Thanks For The Purchase
You've Taken A Huge Step
In Your Interview Preparation Journey
Redirecting to your Dashboard inGo To Dashboard
Interviewing for a job sounds like a challenging thing, doesn’t it? But have you ever wondered whether an interview is the right fit for you? This chapter helps you explore and identify how to choose the right domain suited to your career, grasping your interests, expertise, and motives and linking them to potentially suitable job descriptions.
Disclaimer: If you are an experienced professional, chances are, you have figured out the right domain for your career. If so, feel free to jump to the next chapter or read on to find some interesting ways to find your true passion.
Let’s start at the beginning. Once you’ve graduated and have a degree in your hand, it’s time to start looking for jobs in your field of study.
One of the biggest mistakes people make is jumping to a job profile just because it requires a degree that you may have. Without being excited about the fact that you fit the role because you have the required degree, have you considered other factors such as monetary offerings and the competitive angle associated with this domain?
The first thing you should do is prepare a list to identify your domain, role, and motive to work somewhere. Start by dividing the list into the following factions -
How to determine your interests? Career interests include things that you enjoy about your work. Ask yourself, what keeps you happily occupied? For example, if you work in finance, are you interested in knowing about the latest trends in the digital banking space? Are you interested in cryptocurrency?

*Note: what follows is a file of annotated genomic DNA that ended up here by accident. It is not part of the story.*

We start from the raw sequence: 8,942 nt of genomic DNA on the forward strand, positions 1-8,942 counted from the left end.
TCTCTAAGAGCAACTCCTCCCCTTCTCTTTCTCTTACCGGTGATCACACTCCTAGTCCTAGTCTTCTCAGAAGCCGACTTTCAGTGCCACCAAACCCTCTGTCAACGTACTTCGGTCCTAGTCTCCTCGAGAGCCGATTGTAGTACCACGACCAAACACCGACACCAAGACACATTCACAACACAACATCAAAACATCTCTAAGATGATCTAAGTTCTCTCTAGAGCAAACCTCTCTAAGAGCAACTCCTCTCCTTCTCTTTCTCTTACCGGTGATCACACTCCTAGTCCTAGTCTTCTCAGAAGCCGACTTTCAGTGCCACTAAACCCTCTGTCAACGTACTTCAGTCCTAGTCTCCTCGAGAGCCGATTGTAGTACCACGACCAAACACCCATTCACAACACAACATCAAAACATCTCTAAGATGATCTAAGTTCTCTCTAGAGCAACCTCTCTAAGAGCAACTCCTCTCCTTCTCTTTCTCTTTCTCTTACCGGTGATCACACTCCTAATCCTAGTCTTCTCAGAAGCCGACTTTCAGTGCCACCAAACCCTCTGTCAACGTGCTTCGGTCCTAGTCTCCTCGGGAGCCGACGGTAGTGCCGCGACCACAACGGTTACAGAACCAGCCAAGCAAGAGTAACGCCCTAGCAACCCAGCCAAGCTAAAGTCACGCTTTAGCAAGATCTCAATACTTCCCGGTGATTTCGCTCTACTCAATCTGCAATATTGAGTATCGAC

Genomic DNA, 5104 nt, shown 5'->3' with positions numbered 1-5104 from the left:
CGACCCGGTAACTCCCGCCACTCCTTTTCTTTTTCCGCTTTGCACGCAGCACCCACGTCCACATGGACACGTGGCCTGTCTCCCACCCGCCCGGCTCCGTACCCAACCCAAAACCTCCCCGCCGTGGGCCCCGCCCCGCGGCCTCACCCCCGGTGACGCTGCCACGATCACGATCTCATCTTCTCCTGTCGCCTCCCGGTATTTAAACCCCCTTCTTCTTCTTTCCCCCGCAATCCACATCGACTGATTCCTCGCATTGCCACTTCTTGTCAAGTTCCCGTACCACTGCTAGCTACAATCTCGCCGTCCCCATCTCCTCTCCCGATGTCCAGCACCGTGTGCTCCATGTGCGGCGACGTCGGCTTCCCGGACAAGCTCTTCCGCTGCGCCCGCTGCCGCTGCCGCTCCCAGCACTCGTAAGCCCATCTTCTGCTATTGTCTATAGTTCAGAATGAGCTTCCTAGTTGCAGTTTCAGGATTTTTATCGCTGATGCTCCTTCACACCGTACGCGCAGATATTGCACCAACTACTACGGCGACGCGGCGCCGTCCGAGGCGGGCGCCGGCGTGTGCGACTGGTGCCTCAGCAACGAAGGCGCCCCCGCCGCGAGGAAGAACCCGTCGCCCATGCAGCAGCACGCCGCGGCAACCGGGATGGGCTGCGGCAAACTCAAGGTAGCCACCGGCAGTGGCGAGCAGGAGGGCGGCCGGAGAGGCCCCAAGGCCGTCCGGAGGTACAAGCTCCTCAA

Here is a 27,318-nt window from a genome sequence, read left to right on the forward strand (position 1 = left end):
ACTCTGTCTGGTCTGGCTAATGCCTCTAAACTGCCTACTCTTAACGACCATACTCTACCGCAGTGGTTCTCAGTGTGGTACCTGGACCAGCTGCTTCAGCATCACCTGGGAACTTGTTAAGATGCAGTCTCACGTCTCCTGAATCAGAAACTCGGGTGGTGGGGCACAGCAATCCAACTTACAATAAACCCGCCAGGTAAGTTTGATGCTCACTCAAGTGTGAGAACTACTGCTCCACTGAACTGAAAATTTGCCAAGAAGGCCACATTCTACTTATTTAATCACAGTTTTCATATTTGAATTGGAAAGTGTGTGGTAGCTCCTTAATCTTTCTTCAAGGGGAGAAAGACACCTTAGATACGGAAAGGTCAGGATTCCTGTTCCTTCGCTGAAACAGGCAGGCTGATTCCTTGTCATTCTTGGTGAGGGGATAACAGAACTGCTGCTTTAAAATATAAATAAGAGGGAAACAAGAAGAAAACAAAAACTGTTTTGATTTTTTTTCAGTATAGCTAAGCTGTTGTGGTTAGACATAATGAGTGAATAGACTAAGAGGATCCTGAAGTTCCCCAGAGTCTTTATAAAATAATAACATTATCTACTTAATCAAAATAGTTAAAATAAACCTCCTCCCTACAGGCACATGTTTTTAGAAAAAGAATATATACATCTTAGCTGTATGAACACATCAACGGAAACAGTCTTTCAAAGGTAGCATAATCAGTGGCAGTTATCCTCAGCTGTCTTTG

Interests can be associated with career choices or ancillary to your career, but they will add value to your career. For example, you could be working in law but have an interest in helping the community. So the point to consider is, does the law firm you are applying for have an option to take up pro bono work in your area of interest?
Expertise encompasses your personally acquired knowledge and skills. Whether you are a fresher or someone with considerable work experience, you will have a certain level of expertise. Are you an expert at preparing reports? Or writing? Are you an expert at social media or perhaps have a strong penchant for web development, coding, data analytics, or engineering?
Have you undertaken courses outside of your academic or professional background that has helped you develop sound expertise in a particular space?
For example, you could have some specific skills, including preparing cost reports, conducting audits, or drafting.